The Maine Department of Education’s announcement Wednesday about its plans to help schools improve didn’t get as much statewide attention as its revelation last week of A to F grades for schools under a new performance grading system. Gov. Paul LePage wasn’t at this week’s news conference, which was held in a smaller venue and with less fanfare. But the substance of what was discussed was just as, if not more, important.

Education Commissioner Stephen Bowen explained the series of steps the department will take to assist struggling schools. Those steps include soliciting feedback from school leaders to understand how the department can better support individual districts and then develop plans to provide technical or professional development. The department also wants to connect schools facing similar challenges so they can better share resources. The proposals are sensible.

But the LePage administration has endangered its chances that these plans will succeed. It’s unclear whether local school leaders will be willing to devote the effort needed, especially in the aftermath of the flawed grading system, which was not developed with local buy-in, and on which the improvement plans are, in part, based.

Adding to the tension, LePage has proposed an education reform bill, LD 1510, that expands upon aspects of federal law. The most controversial component of the legislation would allow students to enroll in another school — and have their home district continue to pay the tuition and transportation costs — if their school fails to develop and carry out a successful school improvement plan.

This option already exists for students who attend Title I schools that don’t make “adequate yearly progress” — a designation under the federal No Child Left Behind Act — for two consecutive years. Students can transfer to a better-performing school within their district. LePage’s bill, however, would allow students to transfer to any school in Maine, not just in their district. And all schools would be subject to the school choice rule, not just those receiving Title I funds for low-income students.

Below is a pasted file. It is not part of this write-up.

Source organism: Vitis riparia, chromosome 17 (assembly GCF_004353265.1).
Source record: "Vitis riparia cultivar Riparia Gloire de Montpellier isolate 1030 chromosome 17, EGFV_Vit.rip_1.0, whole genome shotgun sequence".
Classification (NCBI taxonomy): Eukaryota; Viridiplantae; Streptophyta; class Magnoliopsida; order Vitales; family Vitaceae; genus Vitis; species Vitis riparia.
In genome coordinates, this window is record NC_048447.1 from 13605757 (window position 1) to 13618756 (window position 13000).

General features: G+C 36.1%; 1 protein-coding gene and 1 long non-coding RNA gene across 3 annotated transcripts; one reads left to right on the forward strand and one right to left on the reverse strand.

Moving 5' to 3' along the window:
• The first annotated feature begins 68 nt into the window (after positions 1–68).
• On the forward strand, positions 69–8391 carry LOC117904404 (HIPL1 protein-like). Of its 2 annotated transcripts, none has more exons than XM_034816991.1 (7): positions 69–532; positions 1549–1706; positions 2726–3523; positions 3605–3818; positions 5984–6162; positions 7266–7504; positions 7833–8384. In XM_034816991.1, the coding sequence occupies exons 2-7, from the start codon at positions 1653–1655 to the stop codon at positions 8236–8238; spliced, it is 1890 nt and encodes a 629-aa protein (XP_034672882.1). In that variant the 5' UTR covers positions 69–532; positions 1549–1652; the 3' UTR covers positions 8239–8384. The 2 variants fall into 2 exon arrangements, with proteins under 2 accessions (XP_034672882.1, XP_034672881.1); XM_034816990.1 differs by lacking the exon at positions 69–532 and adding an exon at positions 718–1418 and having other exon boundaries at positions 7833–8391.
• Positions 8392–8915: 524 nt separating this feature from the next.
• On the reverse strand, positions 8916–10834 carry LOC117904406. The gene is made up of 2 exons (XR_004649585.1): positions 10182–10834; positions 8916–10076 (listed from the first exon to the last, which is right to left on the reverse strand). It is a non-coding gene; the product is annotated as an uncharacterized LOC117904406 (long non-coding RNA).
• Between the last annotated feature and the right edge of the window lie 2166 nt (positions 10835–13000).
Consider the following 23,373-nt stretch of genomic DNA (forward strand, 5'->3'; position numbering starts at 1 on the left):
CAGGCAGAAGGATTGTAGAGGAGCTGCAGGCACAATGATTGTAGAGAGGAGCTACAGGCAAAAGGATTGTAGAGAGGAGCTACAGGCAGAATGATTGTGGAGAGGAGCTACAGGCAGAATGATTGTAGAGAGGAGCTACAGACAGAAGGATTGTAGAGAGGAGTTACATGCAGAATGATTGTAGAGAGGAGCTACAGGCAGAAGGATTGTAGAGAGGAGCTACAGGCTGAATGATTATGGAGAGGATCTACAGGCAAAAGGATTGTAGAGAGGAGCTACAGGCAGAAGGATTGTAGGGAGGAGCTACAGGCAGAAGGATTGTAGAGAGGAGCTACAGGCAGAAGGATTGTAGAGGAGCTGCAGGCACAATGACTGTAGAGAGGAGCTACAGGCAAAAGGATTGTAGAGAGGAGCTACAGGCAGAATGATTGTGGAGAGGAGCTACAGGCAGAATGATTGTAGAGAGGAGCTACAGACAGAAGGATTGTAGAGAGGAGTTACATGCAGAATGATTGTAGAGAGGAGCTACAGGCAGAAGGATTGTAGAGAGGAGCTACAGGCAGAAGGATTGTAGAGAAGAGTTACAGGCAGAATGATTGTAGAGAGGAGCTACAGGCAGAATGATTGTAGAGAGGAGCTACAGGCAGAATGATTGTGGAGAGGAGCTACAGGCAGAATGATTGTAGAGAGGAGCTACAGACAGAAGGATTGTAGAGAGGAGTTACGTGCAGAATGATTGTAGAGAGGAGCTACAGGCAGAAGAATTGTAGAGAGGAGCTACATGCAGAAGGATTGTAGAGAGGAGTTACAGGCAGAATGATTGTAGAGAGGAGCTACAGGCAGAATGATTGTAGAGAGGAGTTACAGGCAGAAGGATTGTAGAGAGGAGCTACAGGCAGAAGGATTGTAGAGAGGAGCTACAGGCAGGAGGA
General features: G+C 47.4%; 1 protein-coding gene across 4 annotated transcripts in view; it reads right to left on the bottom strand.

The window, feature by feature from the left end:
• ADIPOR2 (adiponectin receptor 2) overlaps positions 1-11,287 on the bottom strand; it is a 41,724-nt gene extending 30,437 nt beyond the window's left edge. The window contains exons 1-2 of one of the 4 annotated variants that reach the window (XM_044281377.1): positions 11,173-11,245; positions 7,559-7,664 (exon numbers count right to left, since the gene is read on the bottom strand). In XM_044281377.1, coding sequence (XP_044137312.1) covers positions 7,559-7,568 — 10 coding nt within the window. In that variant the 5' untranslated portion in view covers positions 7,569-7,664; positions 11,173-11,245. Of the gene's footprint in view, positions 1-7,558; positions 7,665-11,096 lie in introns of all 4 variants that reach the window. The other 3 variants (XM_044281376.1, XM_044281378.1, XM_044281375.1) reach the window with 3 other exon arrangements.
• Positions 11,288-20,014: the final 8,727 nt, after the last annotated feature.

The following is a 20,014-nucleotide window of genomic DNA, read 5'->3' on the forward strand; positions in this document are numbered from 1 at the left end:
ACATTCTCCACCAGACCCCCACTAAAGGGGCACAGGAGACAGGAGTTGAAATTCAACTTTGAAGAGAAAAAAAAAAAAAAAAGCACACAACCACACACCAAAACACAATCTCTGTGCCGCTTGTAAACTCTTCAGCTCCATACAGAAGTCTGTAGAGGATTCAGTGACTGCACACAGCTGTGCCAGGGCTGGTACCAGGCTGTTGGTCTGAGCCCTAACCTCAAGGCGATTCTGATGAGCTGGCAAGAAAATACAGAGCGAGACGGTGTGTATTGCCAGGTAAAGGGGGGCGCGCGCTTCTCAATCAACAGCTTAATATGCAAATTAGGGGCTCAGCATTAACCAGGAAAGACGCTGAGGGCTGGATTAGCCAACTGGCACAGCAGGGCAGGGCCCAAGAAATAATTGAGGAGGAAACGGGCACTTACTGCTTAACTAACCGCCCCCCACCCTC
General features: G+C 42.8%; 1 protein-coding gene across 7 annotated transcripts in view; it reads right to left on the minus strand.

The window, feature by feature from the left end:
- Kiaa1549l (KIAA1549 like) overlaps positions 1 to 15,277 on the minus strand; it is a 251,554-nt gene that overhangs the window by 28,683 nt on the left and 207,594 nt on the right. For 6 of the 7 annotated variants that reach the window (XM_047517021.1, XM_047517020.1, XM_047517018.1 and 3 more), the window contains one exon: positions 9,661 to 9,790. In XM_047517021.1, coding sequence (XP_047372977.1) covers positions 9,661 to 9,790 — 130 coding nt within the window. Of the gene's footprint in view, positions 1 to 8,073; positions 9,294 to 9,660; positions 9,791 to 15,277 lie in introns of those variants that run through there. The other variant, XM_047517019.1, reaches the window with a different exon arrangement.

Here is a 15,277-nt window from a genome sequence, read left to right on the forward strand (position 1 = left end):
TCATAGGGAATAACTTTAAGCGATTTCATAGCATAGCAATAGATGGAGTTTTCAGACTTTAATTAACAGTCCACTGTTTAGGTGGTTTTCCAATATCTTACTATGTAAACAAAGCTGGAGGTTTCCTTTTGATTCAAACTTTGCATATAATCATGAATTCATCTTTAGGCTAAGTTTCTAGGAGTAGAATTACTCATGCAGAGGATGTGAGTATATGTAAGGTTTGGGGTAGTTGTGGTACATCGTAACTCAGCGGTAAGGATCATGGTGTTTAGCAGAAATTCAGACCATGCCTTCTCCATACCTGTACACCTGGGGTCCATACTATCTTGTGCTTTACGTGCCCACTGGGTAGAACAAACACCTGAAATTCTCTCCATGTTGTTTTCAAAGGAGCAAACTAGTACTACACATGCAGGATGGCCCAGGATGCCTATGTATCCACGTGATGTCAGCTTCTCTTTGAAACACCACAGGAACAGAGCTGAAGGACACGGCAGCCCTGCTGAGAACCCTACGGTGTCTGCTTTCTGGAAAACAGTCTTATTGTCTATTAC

Regardless of any potential benefits of school choice, LePage’s bill has little chance of being approved by a Democratic Legislature — or by school district leaders — and is harming important efforts to improve student learning. The same argument holds with another LePage-proposed bill, printed Thursday, which would, in part, let public funding flow to religious schools. It’s a waste of LePage’s political capital and the department’s credibility. If LePage wants to help schools improve, he should let Bowen focus on the work he outlined Wednesday.

That includes having department staff reach out to struggling districts to analyze school data and programming and identify local needs; use the feedback to craft plans for professional development; organize regional meetings to collaborate and discuss findings; and establish a webinar series on school improvement topics, such as studying the strategies of successful low-income schools.

The department also plans to convene a teacher advisory panel to meet with LePage regularly and provide him with feedback on how the state can help improvement efforts. It plans to connect schools across the state that face similar struggles so they can share ideas and learn from each other. Bowen plans to form a task force to study how schools can better use technology to improve access to professional development.

As long as these efforts focus on local needs and allow a level of flexibility, they should be helpful. But the work has already been undermined by the school grading system and some of LePage’s proposed legislation. If LePage and Bowen want local school leaders to work with them on improvement efforts, they’ll need to build back trust.